Herbs like rosemary, sage, and thyme require a ton of sunlight. If that’s the case, you may want to place them on a windowsill that has a ton of sun exposure.

On the other hand, some herbs don’t require too much sun exposure. These are your culinary herbs like cilantro, tarragon, chives, and more.

Tender Loving Care

Like everything else that breathes life, plants and herbs require love and care from you.

That said, prepare some one on one time with your plants. Water your herbs when necessary and be sure it gets enough sunlight.

Other Gardening Tools

Besides those materials we’ve mentioned above, here are other common gardening tools you’ll be needing:

  • Fertilizer
  • Garden gloves
  • Shears
  • Small gardening spade;
  • Water Can

Making Your Herb Gardens

It’s time to start creating your herb garden for your window boxes.

If you’re feeling a little scared and nervous for this next part, it’s completely understandable! If any, it’s a great indication of your willingness to see the success of your herb garden.

Step 1: Get your pots and containers close to your windowsill, and start filling them with soil. Don’t overfill your containers, and make sure to leave about a 2-inch space from the brim.

Step 2: Dig a hole on the soil for where you want to place your seeds. The hole should be 2 to 3-inches deep so that it doesn’t easily get uprooted. Also, keep in mind you want to space out the holes to prevent the herbs and roots from overcrowding, translating to more root room.

Step 3: Take out your seeds, and start placing about 3 to 5 of them of the same kind in the hole. Do the same for the rest of the holes, until you’ve planted all of them on your planters. Cover the hole right after.

NOTE: For this step, be sure to take note of your seed arrangement plan. You want to keep the taller plants segregated from the shorter plants and make sure it doesn’t deprive them of sunlight.

Step 4: Water the soil just enough to keep it moist. Be careful not to overdo it, or you’ll risk pushing the seeds up to the surface and even out the container. This is the last thing you’d want to happen.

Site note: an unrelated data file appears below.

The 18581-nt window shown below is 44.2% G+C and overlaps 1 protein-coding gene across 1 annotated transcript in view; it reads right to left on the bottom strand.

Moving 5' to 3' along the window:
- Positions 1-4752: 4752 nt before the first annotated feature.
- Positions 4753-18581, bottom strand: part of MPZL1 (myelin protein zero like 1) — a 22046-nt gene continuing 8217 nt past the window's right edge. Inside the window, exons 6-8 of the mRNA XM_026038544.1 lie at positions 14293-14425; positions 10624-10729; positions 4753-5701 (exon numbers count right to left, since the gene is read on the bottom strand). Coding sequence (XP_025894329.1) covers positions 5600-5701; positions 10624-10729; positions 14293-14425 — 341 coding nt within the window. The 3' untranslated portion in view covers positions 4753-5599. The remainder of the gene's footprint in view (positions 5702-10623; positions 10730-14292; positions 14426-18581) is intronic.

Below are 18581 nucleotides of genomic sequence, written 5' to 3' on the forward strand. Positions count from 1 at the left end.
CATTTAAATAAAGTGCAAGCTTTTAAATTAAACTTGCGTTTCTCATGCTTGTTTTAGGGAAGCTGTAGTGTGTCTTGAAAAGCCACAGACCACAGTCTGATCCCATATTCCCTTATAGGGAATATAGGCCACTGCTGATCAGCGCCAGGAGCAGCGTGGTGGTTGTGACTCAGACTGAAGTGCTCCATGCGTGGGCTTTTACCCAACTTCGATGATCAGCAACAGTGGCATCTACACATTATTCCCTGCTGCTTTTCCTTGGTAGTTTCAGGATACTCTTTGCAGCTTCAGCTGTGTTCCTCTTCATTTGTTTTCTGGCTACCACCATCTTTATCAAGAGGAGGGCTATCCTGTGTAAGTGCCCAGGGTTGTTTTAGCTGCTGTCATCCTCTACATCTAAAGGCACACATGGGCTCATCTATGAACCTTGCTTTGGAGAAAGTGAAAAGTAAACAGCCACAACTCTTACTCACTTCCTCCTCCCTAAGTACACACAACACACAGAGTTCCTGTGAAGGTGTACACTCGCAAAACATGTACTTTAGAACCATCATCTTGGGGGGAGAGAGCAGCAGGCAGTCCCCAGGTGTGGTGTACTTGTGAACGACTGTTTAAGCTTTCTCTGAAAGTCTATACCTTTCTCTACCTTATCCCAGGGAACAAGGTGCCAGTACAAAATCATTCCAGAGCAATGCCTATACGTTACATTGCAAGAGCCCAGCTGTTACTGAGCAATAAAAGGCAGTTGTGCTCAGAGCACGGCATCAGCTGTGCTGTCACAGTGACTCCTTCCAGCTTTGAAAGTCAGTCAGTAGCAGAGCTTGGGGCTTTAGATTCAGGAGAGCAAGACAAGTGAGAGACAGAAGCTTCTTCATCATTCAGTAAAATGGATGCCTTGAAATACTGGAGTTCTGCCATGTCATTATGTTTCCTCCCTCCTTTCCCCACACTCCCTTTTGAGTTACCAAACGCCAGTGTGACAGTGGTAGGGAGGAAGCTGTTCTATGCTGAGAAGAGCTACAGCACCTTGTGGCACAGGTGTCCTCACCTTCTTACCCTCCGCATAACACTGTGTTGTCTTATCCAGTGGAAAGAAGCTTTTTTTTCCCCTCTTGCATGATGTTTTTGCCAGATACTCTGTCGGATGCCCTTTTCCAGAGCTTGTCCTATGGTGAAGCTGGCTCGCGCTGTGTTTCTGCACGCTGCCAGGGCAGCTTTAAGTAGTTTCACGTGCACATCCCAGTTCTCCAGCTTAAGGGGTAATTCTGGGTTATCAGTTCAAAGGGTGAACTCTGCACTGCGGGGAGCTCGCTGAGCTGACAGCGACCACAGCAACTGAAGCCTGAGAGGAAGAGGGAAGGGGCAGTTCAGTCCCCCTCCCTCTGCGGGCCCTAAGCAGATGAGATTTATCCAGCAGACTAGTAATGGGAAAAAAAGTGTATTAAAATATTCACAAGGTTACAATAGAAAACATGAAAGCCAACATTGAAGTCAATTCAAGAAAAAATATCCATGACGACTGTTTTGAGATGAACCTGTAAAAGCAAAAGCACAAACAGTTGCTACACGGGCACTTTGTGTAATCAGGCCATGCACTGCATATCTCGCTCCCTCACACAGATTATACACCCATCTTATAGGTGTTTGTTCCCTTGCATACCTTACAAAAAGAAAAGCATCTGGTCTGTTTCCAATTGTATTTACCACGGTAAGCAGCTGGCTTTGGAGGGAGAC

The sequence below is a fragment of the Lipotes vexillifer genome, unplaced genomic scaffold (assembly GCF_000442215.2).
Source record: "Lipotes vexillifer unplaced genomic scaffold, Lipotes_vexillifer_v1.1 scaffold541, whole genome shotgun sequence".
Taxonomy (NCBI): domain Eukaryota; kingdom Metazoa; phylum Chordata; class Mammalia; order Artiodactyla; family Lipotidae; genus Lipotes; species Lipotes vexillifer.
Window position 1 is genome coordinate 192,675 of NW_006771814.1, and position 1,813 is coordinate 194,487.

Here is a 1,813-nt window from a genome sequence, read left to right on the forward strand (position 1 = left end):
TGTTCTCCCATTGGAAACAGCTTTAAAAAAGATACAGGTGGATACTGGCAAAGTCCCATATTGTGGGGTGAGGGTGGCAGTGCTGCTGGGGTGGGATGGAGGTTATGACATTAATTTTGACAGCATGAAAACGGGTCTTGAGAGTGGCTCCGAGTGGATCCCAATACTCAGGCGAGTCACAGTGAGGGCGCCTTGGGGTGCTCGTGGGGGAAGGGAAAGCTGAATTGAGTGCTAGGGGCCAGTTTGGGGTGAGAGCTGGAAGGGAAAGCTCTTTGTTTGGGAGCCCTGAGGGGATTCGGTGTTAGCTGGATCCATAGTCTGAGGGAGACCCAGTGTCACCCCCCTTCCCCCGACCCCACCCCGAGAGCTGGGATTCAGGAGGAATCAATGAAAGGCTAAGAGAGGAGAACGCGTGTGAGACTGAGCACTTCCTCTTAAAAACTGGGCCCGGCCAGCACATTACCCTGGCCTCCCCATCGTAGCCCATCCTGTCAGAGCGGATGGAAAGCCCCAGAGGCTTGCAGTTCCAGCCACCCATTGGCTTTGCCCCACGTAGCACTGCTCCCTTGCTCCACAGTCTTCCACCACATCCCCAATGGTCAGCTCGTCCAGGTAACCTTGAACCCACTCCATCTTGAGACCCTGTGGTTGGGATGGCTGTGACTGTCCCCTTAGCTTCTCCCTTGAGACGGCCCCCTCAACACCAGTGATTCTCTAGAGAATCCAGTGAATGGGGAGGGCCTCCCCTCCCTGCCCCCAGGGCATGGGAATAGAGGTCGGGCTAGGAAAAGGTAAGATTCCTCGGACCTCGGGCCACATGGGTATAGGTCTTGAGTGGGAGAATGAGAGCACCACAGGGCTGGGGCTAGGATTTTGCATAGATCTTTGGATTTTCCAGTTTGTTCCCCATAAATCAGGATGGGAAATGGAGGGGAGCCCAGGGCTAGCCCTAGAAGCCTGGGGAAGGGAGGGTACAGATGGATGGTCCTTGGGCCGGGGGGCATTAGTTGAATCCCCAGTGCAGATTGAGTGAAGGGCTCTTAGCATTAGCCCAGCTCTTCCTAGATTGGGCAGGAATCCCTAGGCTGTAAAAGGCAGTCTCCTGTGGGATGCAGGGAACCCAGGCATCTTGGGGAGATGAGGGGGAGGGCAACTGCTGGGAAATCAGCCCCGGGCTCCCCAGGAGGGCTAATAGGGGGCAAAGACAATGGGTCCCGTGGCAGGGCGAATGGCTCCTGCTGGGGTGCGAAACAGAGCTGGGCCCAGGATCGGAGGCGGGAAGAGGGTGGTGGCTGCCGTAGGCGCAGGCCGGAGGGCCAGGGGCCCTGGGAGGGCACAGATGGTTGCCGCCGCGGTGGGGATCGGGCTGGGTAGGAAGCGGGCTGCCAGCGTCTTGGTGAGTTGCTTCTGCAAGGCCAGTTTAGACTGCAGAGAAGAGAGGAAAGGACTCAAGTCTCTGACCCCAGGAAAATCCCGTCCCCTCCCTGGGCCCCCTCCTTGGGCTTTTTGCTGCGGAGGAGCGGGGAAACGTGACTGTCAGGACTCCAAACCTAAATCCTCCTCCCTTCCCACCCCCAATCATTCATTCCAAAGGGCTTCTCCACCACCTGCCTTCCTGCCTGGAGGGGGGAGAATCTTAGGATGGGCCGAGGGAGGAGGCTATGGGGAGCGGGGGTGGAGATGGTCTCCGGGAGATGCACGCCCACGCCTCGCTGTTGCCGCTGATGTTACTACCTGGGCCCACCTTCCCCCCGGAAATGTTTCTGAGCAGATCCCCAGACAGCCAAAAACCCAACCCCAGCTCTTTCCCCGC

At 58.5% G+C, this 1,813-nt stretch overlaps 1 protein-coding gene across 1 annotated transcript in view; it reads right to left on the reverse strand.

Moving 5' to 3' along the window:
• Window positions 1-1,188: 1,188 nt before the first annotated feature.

Step 5: Sit back and wait for your seeds to grow into delicious herbs! One by one you’ll see them sprouting!

Tips and Reminders

Growing your herbs doesn’t stop with the planting process because it’s an everyday commitment you need to prepare for.

For your herbs to grow, here are some important tips and reminders for you to live by.

Plant Location

You have to pay close attention to which windowsill your should place your plants on. Where they are now might not be the best place for them 5 to 6 months from now.

In general, gardeners recommend that you place your planters on south-facing beds. It should receive enough sun exposure, without experiencing too much heat from the full sun.

You also want to make sure that your plants get an equal amount of sun exposure, by flipping the container once in a while.

Water Requirements

Right after planting your herbs, you must pay close attention to the soil. We can’t emphasize enough how crucial this part will be for the following weeks.

As much as possible, keep the soil moist at all times. One way to prevent overwatering is by misting them. Whenever you see the soil starting to crack or look dry, start misting it.

Like what we’ve mentioned above, make sure that you choose a container that has drainage holes for the excess water to come out.

Harvest Time

Once your herbs have fully grown, it’s time to start with the harvesting process.

As much as you’d like to keep your pots and windowsill look full with the lush plantings, at some point you’ll need to harvest them and make yourself a delicious spring salad.